In 2010 we have optimized our synchronous and asynchronous algorithms and implementations of our PDE solver, both on CPU and GPU cluster. The asynchronous parallel algorithm runs faster iterations, but requires more iterations and more complex convergence detection, see Section 6.1.5 . It appears not always faster than the synchronous algorithm, depending on the problem size and the cluster features and size. We measured both computing and energy performances of our PDE solver in order to track the best solution, function of the problem size, the cluster size and the features of the cluster nodes. We are tracking the most efficient solution for each configuration. It can be based on a CPU or a GPU computing kernel, and on a synchronous or asynchronous parallel algorithm. Moreover, the fastest solution is not always the less energy consuming. See Section 6.2.2 . Our recent results are introduced in [18] and [31] . We aim to design and automatic selection of the right kernel and the right algorithm, and to implement an autoadaptive application, avoiding to the user to have to choose the kernel and algorithm to run.
In parallel, in the framework of the PhD thesis of Wilfried Kirschenmann, cosupervised by Stéphane Vialle (SUPELEC & AlGorille team) and Laurent Plagne (EDF SINETICS team), we have designed and implemented a unified framework based on generic programming to achieve a development environment adapted both to multicore CPUs, multicore CPUS with SSE units, and GPUs, for linear algebra applied to neutronic computations, see [27] and [23] . Our framework is composed of two layers: (1) MTPS is a lowlevel layer hiding the real parallel architecture used, and (2) Legolas++ is a highlevel layer allowing to the application developer to rapidly implement linear algebra operations. The Legolas++ layer aims to decrease the development time, while the MTPS layer aims to automatically generates very optimized code for the target architecture and to decrease the execution time. Experimental performances of the MTPS layer appeared very good, the same source code achieved performances close to 100% of the theoretical ones, on any supported target architecture. Our strategy is to generate optimized data storage and data access code for each target architecture, not just different computing codes. A new version of Legolas++ is under development and will be achieved in 2011. It is optimized to use the MTPS layer.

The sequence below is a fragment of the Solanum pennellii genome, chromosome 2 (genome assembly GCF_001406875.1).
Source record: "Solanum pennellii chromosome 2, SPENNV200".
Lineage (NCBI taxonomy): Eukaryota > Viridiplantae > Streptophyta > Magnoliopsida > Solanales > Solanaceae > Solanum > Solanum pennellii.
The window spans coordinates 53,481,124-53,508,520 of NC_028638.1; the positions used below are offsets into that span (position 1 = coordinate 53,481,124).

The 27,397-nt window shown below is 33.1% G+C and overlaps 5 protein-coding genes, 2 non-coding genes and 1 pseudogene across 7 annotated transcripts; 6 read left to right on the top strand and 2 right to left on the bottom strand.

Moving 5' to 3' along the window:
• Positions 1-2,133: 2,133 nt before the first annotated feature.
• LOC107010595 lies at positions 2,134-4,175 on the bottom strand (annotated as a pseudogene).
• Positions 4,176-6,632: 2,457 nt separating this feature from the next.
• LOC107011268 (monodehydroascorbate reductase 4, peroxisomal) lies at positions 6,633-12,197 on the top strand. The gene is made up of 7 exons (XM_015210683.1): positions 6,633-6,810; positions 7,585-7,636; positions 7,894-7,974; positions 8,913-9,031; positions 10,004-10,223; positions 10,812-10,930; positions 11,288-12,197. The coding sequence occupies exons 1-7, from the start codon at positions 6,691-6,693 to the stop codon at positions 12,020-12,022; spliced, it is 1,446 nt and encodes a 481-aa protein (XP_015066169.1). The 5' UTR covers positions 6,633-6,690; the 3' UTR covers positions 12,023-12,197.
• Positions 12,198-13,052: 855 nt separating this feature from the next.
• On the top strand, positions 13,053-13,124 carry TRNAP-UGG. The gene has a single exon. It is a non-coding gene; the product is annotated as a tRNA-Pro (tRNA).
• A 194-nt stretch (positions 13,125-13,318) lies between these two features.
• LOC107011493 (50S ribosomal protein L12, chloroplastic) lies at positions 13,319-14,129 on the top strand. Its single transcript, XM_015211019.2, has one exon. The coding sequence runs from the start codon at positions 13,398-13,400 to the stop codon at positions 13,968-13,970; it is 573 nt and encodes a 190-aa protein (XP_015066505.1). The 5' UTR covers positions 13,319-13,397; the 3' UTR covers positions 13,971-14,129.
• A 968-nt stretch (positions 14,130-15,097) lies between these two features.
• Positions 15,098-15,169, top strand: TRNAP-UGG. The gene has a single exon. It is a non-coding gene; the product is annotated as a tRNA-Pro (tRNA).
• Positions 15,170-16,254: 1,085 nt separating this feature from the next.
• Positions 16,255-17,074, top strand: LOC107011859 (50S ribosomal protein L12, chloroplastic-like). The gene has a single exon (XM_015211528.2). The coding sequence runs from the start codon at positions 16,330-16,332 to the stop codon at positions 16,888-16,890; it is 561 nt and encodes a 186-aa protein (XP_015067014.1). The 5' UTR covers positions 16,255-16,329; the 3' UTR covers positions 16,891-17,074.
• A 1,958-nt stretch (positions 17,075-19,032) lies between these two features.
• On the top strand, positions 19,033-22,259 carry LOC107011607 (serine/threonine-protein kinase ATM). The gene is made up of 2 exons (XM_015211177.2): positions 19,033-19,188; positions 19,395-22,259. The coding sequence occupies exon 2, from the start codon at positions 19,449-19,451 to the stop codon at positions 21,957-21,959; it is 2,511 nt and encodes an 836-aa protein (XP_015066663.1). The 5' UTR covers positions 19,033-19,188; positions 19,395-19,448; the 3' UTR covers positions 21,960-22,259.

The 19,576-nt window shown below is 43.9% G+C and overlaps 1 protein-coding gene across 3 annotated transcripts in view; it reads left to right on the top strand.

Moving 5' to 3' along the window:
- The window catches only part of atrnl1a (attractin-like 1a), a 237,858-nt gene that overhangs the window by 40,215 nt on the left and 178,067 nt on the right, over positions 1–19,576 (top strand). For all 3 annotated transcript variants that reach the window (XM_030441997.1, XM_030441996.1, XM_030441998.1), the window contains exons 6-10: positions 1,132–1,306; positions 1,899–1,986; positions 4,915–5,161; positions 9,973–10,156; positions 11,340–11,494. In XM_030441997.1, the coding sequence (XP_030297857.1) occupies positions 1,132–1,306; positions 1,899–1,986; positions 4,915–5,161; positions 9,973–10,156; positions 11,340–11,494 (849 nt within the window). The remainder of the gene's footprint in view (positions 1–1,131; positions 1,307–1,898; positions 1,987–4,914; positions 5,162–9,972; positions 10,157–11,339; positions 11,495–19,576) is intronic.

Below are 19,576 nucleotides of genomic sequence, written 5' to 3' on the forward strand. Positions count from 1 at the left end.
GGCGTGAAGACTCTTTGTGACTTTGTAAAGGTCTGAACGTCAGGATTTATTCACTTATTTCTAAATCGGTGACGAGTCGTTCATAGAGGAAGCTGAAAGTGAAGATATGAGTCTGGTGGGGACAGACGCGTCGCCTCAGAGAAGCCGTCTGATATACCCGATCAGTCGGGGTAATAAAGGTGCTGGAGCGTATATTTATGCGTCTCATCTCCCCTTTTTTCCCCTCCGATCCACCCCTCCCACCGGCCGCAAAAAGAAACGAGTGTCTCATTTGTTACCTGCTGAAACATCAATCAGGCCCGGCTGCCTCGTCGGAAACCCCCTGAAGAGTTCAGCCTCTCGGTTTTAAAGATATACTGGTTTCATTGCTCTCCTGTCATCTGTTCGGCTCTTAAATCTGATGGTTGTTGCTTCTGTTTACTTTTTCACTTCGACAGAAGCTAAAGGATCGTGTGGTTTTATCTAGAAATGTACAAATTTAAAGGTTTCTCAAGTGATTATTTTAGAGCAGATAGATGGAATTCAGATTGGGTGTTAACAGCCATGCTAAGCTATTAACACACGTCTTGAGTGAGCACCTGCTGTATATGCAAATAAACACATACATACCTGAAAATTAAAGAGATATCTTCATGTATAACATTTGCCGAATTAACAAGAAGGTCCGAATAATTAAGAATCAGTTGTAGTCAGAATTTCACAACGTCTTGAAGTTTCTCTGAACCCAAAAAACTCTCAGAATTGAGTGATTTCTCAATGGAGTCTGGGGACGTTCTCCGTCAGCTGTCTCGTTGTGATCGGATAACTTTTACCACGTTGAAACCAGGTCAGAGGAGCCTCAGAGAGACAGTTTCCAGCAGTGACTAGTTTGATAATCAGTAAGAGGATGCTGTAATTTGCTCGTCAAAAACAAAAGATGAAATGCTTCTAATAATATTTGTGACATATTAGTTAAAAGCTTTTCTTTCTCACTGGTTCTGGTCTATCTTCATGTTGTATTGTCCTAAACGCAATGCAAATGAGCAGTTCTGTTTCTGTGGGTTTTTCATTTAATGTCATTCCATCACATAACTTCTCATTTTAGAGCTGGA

At least, we have continued to design option pricers on clusters of GPUs, with Lokman AbbasTurki (PhD student at University of MarnelaValée) and some colleagues from financial computing. In the past we developed some European option pricers, distributing independent MonteCarlo computations on the nodes of a GPU cluster. In 2010 we succeeded to develop an American Option pricer on our GPU clusters, distributing strongly coupled MonteCarlo computations. The MonteCarlo trajectories depend on each others, and lead to many data transfers between CPUs and GPUs, and to many communications between cluster nodes. First results are encouraging, we achieve speedup and size up. Our algorithm and implementation will be optimized in 2011. Again, we investigate bot computing and energy performances of our developments, in order to compare interests of CPU clusters and GPU clusters considering execution speed and the exploitation cost of our solution.
Asynchronism
In the previous paragraph is mentioned a project including the study of sparse linear solvers on GPU. That project deals with the study of asynchronism in hierarchical and hybrid clusters mentioned in 3.1 .
In that context, we study the adaptation of asynchronous iterative algorithms on a cluster of GPUs for solving PDE problems. In our solver, the space is discretized by finite differences and all the derivatives are approximated by Euler equations. The inner computations of our PDE solver consist in solving linear equations (generally sparse). Thus, a linear solver is included in our solver. As that part is the most time consuming one, it is essential to get a version as fast as possible to decrease the overall computation time. This is why we have decided to implement it on GPU, as discussed in the previous paragraph. Our parallel scheme uses the MultisplittingNewton which is a more flexible kind of block decomposition. In particular, it allows for asynchronous iterations.
Our first experiments, conducted on an advectiondiffusion problem, have shown very interesting results in terms of performances [54] . Moreover, another aspect which is worth being studied is the full use of all the computational power present on each node, in particular the multiple cores, in conjunction with the GPU. This is a work in progress.